The city was blanketed in thick smog on a grey, brooding Wednesday that saw pollution levels reach nearly 14 times the safe standard. An overcast sky added to the general gloominess with visibility so poor that it completely engulfed the city’s impressive skyline and buildings as little as 200 metres away went beyond a cloak of haze.

Concentration of PM 2.5 touched the 800 mark in the afternoon, which was almost 14 times higher the national safe standard. The average 24-hour level of PM 2.5 (measured between 4pm on Tuesday and 4pm on Wednesday) was 423.62 micrograms per cubic metre (g m3), still seven times higher than the safe standard of 60.

According to officials at the Met department, the situation is going to get worse in the coming days. “If it doesn’t rain or wind speed doesn’t increase, the situation is likely to get worse. Better sunshine can also make a difference. It is expected that sunshine will be a little better on Sunday on wards,” said an official of Met department.

According to the data released by the CPCB, concentration of PM2.5 has constantly increased since Diwali (October 31). While the 24-hour average concentration of PM2.5 was 212.96gm3 on October 30 (from 2pm on October 29 to 2pm on October 30), it increased to 217.45gm3 on October 31. The level further rose to 328.15gm3 on November 1and reached 381.50gm3 on November 2. As per WHO, concentration of PM2.5 shouldn’t be more than 60gm3. However, other air pollutants such as carbon monoxide, sulphur dioxide, oxides of nitrogen and ozone remained below the prescribed limit.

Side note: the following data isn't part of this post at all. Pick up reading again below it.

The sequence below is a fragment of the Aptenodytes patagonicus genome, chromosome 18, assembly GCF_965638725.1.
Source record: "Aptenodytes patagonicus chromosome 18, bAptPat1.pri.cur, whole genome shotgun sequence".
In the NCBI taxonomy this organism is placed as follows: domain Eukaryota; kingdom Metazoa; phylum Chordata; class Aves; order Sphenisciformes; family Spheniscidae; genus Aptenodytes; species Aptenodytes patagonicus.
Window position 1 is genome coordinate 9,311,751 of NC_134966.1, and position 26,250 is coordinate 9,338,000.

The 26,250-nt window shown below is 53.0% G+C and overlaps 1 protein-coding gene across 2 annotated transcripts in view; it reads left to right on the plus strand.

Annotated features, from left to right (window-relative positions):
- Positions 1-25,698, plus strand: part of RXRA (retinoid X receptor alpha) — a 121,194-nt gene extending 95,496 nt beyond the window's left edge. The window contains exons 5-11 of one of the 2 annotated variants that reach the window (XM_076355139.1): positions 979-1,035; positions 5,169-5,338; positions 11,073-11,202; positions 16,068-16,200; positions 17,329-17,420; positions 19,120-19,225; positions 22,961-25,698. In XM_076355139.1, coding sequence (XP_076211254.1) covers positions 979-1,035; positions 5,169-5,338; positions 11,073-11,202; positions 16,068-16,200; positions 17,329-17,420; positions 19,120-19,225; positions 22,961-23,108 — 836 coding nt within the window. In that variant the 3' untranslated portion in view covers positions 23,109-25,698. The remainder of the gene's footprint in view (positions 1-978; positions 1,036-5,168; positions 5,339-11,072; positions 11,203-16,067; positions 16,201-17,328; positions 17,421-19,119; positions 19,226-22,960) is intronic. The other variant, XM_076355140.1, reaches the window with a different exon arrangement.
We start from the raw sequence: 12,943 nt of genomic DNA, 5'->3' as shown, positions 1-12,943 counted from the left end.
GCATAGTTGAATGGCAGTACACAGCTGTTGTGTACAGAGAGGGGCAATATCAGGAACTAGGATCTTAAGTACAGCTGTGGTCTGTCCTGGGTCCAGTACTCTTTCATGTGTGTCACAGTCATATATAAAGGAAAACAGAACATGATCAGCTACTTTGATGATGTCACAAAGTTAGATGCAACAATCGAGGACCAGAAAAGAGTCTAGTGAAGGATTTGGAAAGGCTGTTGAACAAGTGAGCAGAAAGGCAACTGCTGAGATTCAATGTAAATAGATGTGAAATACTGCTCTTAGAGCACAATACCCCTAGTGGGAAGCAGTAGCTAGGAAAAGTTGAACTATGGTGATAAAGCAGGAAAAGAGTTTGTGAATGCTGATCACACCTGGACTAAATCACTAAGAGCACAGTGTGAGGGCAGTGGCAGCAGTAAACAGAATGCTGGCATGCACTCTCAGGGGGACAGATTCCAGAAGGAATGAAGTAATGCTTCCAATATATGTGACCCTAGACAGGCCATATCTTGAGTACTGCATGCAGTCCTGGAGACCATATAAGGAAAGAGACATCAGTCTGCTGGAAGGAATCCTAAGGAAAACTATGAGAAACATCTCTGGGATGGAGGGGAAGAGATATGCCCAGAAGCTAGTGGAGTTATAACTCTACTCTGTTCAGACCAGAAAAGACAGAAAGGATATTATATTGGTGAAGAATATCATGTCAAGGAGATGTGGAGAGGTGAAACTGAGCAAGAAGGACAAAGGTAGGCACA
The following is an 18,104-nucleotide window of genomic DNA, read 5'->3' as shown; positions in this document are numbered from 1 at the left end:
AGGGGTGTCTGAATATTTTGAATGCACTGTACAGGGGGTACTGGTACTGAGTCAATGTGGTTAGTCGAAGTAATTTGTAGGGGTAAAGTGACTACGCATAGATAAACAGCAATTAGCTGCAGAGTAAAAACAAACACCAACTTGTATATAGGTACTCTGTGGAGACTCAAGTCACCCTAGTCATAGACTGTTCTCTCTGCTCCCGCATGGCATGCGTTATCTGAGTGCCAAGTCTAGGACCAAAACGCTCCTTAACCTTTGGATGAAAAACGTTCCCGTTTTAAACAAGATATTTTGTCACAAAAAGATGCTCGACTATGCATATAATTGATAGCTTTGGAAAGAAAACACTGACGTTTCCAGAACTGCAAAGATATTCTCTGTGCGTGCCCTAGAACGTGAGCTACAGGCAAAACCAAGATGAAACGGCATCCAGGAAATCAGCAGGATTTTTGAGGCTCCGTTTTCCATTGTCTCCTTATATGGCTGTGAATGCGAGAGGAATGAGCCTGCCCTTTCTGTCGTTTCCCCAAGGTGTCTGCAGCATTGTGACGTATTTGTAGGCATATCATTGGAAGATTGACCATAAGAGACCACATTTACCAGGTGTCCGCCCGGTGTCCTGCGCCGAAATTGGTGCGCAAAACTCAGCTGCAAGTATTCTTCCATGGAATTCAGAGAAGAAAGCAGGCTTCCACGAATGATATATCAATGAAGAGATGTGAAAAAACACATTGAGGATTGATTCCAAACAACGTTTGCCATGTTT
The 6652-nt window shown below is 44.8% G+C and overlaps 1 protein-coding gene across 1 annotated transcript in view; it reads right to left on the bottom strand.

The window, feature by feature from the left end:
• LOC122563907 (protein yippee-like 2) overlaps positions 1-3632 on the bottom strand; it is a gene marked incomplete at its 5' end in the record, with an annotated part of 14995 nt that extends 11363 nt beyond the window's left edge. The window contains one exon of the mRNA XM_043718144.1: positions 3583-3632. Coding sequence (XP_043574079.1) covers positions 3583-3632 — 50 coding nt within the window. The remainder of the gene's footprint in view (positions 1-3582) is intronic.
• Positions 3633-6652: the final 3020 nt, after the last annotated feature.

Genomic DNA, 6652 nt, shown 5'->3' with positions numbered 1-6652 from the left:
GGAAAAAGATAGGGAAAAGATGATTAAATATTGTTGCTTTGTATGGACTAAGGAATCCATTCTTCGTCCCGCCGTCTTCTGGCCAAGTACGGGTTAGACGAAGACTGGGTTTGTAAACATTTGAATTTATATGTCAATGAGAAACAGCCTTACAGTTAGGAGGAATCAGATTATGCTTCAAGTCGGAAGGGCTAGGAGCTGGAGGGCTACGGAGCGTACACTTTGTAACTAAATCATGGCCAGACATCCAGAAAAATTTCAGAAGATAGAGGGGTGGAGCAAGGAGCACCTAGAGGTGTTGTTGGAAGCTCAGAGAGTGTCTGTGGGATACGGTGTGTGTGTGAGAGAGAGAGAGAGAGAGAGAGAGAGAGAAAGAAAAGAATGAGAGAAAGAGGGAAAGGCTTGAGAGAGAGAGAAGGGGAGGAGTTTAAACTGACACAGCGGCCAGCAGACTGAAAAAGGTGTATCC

While Haryana Pollution Control Board blamed rise in pollution in Delhi for conditions in Millennium City , experts said the authorities have not taken enough measures to deal with the problem, primarily by not being able to check stubble burning at farms.

“There are certain emergency measures which authorities should have taken after Gurgaon reported an increase in PM 2.5 concentration. These could have included closing down polluting industries for 15-20 days, reducing vehicular traffic, making changes in school timings ,” said Niranjan Raje, member of Environment Pollution (Prevention and Control) Authority (EPCA).

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